The rufous-capped spinetail is usually seen in pairs, and often joins mixed-species flocks (2) (4). Most foraging takes place in the understorey, with the prey, thought to be arthropods, probably gleaned from foliage and small branches, mainly within a metre or two of the ground (2). Like other members of the genus, this species often draws attention to itself by its frequently given vocalisations. The song of the rufous-capped spinetail is a fast, somewhat nasal di-di-di-di-reét, often repeated for long periods and often given between the members of a breeding pair (2) (4). The alarm call is a distinctive, low-pitched trill (2).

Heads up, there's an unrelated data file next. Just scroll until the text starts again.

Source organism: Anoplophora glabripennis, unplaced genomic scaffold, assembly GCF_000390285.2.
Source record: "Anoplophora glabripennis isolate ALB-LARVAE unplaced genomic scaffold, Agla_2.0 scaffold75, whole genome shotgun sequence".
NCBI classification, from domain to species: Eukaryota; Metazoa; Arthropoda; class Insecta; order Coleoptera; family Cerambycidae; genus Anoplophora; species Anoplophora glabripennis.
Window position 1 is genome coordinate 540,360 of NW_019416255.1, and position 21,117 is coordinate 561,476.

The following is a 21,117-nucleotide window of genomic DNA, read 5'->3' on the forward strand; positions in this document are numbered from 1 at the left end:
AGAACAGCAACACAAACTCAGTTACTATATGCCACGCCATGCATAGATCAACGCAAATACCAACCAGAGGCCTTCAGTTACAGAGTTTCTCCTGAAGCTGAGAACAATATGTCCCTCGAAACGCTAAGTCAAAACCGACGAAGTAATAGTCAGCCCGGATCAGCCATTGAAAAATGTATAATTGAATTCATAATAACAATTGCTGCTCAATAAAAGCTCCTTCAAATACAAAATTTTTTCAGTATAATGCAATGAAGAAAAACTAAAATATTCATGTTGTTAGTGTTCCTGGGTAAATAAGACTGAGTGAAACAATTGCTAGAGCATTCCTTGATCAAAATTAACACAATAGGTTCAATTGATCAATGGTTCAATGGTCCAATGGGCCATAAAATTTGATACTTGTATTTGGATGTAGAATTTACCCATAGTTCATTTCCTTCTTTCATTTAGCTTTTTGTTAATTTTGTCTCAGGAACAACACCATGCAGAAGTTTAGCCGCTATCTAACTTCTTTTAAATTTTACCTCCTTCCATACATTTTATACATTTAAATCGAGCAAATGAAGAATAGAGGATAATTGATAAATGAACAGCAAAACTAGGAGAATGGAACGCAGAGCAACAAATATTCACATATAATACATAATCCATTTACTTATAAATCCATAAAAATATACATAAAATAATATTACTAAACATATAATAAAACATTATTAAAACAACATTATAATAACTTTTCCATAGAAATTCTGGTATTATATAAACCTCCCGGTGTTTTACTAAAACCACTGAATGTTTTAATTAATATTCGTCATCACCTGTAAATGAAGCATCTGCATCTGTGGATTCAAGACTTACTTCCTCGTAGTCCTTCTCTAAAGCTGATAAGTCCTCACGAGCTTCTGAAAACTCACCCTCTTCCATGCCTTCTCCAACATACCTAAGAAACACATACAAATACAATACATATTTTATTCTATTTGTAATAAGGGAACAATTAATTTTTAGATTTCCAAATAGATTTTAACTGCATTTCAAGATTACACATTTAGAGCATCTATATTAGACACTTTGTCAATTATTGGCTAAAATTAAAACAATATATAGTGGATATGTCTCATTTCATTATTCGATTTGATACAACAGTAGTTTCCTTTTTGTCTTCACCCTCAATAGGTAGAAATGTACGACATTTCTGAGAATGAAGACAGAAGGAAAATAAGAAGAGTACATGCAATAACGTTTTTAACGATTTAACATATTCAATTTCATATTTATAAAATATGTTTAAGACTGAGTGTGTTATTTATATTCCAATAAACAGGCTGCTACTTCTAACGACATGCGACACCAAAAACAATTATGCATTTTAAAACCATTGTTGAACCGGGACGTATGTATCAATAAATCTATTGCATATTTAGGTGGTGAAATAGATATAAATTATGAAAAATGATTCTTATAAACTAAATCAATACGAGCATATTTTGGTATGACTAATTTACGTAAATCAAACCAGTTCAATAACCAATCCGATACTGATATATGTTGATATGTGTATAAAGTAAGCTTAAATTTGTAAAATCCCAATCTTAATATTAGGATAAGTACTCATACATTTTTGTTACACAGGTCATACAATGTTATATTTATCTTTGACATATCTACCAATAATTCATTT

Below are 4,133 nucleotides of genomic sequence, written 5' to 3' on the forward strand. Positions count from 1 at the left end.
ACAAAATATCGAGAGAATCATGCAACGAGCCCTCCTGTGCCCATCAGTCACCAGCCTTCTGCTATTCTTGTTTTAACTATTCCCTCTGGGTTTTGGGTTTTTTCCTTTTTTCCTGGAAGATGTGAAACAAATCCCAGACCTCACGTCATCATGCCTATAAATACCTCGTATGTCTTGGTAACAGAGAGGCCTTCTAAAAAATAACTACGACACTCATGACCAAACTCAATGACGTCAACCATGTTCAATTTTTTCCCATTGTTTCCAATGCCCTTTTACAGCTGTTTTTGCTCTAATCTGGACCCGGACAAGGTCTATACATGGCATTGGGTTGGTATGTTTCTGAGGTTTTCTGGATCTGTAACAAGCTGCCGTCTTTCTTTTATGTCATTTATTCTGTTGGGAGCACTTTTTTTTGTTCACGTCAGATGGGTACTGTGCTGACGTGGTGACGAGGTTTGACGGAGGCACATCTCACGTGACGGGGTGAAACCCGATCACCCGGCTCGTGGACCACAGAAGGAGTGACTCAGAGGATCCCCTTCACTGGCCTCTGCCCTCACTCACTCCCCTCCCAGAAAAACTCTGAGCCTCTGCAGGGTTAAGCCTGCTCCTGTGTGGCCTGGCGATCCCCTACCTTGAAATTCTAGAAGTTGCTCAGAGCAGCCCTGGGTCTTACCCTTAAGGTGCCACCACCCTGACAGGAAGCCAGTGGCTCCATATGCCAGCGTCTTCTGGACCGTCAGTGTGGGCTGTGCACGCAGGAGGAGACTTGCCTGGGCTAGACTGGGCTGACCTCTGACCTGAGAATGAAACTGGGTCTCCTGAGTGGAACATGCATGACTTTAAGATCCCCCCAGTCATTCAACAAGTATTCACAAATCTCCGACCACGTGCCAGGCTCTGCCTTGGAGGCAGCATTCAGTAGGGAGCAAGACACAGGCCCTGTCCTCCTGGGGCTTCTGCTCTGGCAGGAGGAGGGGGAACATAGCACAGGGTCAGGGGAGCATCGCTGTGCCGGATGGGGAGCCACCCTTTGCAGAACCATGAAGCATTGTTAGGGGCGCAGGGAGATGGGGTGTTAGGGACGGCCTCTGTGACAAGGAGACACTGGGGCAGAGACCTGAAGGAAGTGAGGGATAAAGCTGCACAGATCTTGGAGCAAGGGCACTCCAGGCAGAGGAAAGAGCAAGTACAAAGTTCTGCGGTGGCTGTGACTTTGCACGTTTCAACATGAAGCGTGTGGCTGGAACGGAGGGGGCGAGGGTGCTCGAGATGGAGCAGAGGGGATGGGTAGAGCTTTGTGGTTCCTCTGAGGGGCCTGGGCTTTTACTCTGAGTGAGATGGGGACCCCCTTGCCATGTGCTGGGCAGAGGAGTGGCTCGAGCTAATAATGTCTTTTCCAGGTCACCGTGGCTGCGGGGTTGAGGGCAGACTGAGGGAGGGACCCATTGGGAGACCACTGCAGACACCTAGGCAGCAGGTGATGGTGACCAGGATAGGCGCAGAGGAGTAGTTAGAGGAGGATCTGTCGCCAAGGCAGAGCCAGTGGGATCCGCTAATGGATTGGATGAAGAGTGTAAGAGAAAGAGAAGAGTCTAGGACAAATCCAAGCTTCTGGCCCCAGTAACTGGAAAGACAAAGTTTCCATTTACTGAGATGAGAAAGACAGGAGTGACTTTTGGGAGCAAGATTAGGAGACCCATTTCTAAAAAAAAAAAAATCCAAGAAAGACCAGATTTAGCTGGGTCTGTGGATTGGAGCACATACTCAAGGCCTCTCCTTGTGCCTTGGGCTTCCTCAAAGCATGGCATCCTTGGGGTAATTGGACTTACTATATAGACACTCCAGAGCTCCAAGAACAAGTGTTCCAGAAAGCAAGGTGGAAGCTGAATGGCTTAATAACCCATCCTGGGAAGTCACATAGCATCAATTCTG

The rufous-capped spinetail is thought to be monogamous, and breeds during the spring and summer, building a relatively large nest of up to 40 centimetres in length. The nest is placed around 1 to 2.5 metres above the ground, amongst dense vegetation, and is constructed from a mass of sticks, which are usually thorny. The entrance is a tunnel which leads to the nest chamber. Clutch size is two to three eggs (2).